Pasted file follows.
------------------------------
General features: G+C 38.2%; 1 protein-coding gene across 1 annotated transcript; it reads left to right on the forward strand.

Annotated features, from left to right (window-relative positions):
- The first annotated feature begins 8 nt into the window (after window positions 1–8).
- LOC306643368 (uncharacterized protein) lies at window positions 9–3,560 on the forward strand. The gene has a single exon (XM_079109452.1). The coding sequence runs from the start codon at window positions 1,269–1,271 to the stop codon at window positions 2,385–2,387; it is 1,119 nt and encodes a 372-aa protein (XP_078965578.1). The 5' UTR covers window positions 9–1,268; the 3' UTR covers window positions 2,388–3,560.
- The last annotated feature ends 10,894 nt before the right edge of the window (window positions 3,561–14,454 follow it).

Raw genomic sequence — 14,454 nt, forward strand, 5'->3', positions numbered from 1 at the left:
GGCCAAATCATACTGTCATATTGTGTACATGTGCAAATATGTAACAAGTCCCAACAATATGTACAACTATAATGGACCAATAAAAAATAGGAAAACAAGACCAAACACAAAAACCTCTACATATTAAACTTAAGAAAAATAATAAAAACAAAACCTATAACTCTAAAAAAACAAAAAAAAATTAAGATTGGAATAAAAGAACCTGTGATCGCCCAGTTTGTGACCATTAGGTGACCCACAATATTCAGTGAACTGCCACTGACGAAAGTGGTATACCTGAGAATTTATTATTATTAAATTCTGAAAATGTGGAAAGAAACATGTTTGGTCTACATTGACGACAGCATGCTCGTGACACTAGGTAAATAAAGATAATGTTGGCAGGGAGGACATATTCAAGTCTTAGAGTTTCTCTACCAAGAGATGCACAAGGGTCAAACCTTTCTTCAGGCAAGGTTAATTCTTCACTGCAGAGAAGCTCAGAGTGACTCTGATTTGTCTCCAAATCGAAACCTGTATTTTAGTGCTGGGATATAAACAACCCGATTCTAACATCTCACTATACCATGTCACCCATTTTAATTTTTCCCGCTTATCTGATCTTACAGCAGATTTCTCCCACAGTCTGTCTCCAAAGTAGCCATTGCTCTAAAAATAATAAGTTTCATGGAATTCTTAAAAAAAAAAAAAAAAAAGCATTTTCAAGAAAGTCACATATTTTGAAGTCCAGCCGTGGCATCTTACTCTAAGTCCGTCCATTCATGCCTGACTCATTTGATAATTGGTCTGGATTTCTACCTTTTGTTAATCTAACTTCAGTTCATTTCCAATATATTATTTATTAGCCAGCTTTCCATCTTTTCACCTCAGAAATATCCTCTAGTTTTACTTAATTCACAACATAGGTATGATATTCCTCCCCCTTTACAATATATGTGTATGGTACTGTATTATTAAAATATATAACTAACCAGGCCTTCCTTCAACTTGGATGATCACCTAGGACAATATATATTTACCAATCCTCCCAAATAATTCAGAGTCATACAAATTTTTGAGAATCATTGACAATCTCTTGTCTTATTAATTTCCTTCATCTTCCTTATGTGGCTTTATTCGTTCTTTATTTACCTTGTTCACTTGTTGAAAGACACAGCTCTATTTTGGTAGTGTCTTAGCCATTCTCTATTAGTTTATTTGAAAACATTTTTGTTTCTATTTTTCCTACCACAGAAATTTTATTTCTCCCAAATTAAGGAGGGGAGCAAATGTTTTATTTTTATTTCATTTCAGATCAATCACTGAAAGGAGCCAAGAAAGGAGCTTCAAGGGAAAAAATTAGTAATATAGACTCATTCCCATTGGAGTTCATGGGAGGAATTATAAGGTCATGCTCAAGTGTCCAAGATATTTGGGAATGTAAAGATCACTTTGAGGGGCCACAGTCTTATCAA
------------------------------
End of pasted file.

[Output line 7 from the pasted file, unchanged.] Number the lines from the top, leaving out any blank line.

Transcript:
GGCCAAATCATACTGTCATATTGTGTACATGTGCAAATATGTAACAAGTCCCAACAATATGTACAACTATAATGGACCAATAAAAAATAGGAAAACAAGACCAAACACAAAAACCTCTACATATTAAACTTAAGAAAAATAATAAAAACAAAACCTATAACTCTAAAAAAACAAAAAAAAATTAAGATTGGAATAAAAGAACCTGTGATCGCCCAGTTTGTGACCATTAGGTGACCCACAATATTCAGTGAACTGCCACTGACGAAAGTGGTATACCTGAGAATTTATTATTATTAAATTCTGAAAATGTGGAAAGAAACATGTTTGGTCTACATTGACGACAGCATGCTCGTGACACTAGGTAAATAAAGATAATGTTGGCAGGGAGGACATATTCAAGTCTTAGAGTTTCTCTACCAAGAGATGCACAAGGGTCAAACCTTTCTTCAGGCAAGGTTAATTCTTCACTGCAGAGAAGCTCAGAGTGACTCTGATTTGTCTCCAAATCGAAACCTGTATTTTAGTGCTGGGATATAAACAACCCGATTCTAACATCTCACTATACCATGTCACCCATTTTAATTTTTCCCGCTTATCTGATCTTACAGCAGATTTCTCCCACAGTCTGTCTCCAAAGTAGCCATTGCTCTAAAAATAATAAGTTTCATGGAATTCTTAAAAAAAAAAAAAAAAAAGCATTTTCAAGAAAGTCACATATTTTGAAGTCCAGCCGTGGCATCTTACTCTAAGTCCGTCCATTCATGCCTGACTCATTTGATAATTGGTCTGGATTTCTACCTTTTGTTAATCTAACTTCAGTTCATTTCCAATATATTATTTATTAGCCAGCTTTCCATCTTTTCACCTCAGAAATATCCTCTAGTTTTACTTAATTCACAACATAGGTATGATATTCCTCCCCCTTTACAATATATGTGTATGGTACTGTATTATTAAAATATATAACTAACCAGGCCTTCCTTCAACTTGGATGATCACCTAGGACAATATATATTTACCAATCCTCCCAAATAATTCAGAGTCATACAAATTTTTGAGAATCATTGACAATCTCTTGTCTTATTAATTTCCTTCATCTTCCTTATGTGGCTTTATTCGTTCTTTATTTACCTTGTTCACTTGTTGAAAGACACAGCTCTATTTTGGTAGTGTCTTAGCCATTCTCTATTAGTTTATTTGAAAACATTTTTGTTTCTATTTTTCCTACCACAGAAATTTTATTTCTCCCAAATTAAGGAGGGGAGCAAATGTTTTATTTTTATTTCATTTCAGATCAATCACTGAAAGGAGCCAAGAAAGGAGCTTCAAGGGAAAAAATTAGTAATATAGACTCATTCCCATTGGAGTTCATGGGAGGAATTATAAGGTCATGCTCAAGTGTCCAAGATATTTGGGAATGTAAAGATCACTTTGAGGGGCCACAGTCTTATCAA